Daily Archives: September 14, 2006

Monitoring the Media: Reviewing the Russian Genocide in Ukraine in the 1930s

Recently, La Russophobe warned readers to be wary of news reports on Russia written by partipants in the Kremlin’s all-expense-paid propaganda orgy called “The Valdai Club.” To illustrate the kind of things that can go wrong, let’s take a walk down memory lane.

On June 4, 1931, A. W. Kleifoth of the U.S. Embassy in Berlin wrote a memo to his superiors at the State Department in Washington DC regarding a meeting he had just had with Walter Duranty (pictured), the Pulitzer-prize-winning Russia correspondent for the New York Times. The two discussed the status of the upcoming Russian grain harvest and speculated about whether the famine conditions that were spreading through the USSR would worsen. Kleifoth states as follows regarding Duranty’s intention to report negative developments coming out of the Soviet Union in his paper: “in agreement with the New York Times and the Soviet authorities, his official despatches always reflect the official position of the Soviet regime and not his own.”

Duranty’s reporting on the Soviet Union was subsequently exposed and discredited. Most particularly aggrieved are members of the Ukrainian community, because Russians caused Ukrainians to bear the lion’s share of the burden for the Stalin famines, and millions perished. Duranty knew about this virtual genocide of the Ukrainian nation by Russia, but he did not publish a word about it. The Times itself has recognized this, but it hasn’t dealt at all with the aspect of the Kleiforth memo which indicates that the paper’s misreporting on the Soviet Union was a matter of editorial policy. Instead, the Times strategy has been to blame Duranty, and at the same time to rationalize his reporting by spewing the utterly false propaganda that the defects appeared only in hindsight. As noted in the link above, an e-mail sent to Insight magazine by Catherine Mathis, vice president of corporate communications at the New York Times Co., explained: “‘The Times has not seen merit in trying to undo history'” by returning the Pulitzer. The e-mail insists: ‘The Times has reported often and thoroughly on the defects in Duranty’s journalism, as viewed through the lens of later events.'” In fact, Duranty’s comment in the memo makes it seem that the pro-Soviet reporting was more his editor’s notion than his own, something the editors would obviously love to sweep under the carpet; the publishers of the Times refused to be interviewed about the reporting when they were contacted by the prestigious Columbia Journalism Review. Moreover, of course, the Times has not undertaken any review of its pro-Soviet editorial line at that time, of which we can hear the echo even in today’s Times editorials. In other words, Duranty’s misreporting served not only the interests of the USSR but the political agenda of the Times editors themselves.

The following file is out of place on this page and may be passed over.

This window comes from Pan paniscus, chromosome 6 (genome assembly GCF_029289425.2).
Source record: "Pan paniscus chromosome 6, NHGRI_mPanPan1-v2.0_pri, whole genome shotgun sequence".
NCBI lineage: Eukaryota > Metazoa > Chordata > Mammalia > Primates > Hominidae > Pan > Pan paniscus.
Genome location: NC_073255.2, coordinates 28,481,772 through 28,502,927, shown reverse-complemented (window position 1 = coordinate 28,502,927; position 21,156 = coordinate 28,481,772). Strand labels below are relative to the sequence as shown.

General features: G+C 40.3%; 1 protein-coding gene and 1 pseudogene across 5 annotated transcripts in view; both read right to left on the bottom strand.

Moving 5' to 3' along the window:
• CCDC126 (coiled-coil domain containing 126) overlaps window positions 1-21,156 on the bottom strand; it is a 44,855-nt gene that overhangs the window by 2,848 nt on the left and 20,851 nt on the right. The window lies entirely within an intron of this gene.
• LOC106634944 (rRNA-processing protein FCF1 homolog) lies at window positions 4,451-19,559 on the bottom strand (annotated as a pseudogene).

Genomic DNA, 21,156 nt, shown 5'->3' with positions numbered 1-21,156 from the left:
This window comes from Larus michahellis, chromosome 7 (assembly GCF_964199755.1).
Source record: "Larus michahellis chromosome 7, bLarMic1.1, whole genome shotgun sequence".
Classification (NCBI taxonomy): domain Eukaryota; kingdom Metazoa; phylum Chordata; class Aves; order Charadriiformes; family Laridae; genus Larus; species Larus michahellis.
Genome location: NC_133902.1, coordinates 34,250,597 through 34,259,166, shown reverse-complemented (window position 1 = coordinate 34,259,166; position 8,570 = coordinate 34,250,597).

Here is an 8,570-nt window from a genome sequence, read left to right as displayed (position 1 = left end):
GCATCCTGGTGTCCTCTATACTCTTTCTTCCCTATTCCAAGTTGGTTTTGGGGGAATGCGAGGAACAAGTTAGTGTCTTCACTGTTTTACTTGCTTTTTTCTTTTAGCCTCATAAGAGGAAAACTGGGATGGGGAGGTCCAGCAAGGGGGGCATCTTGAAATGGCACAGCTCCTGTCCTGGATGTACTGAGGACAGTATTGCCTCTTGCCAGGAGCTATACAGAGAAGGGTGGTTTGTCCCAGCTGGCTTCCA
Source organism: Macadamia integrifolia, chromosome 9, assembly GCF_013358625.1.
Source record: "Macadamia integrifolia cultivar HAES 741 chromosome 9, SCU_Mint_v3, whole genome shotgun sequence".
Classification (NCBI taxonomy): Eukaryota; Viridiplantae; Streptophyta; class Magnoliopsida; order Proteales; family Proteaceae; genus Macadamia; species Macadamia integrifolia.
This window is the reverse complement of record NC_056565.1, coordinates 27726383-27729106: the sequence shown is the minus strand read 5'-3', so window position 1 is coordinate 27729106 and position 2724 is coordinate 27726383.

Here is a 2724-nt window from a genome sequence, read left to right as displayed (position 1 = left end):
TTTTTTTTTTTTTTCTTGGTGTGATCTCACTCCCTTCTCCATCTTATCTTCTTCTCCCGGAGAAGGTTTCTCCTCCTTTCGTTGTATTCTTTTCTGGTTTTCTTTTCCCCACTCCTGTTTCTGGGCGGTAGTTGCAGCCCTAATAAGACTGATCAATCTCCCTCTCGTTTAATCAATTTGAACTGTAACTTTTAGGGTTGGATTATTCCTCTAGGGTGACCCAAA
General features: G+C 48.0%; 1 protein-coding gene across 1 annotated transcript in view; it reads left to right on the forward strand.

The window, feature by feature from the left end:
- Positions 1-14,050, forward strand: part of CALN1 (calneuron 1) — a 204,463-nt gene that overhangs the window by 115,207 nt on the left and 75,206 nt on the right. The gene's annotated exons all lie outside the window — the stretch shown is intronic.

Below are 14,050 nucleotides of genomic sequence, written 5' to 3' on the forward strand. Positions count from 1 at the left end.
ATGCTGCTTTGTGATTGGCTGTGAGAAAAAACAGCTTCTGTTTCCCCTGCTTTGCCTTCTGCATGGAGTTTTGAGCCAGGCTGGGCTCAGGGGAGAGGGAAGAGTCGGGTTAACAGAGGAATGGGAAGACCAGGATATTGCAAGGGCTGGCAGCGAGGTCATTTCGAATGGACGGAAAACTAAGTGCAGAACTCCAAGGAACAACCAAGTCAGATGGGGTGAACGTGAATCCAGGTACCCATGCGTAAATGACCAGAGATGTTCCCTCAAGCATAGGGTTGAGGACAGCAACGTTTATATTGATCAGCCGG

Here are some examples of the boldfaced lies the Times told its readers under Duranty’s pen, lies which prevented the world from being aware of the problem in Ukraine and therefore cost lives:

“There is no famine or actual starvation nor is there likely to be.”
–New York Times, Nov. 15, 1931, page 1

“Any report of a famine in Russia is today an exaggeration or malignant propaganda.”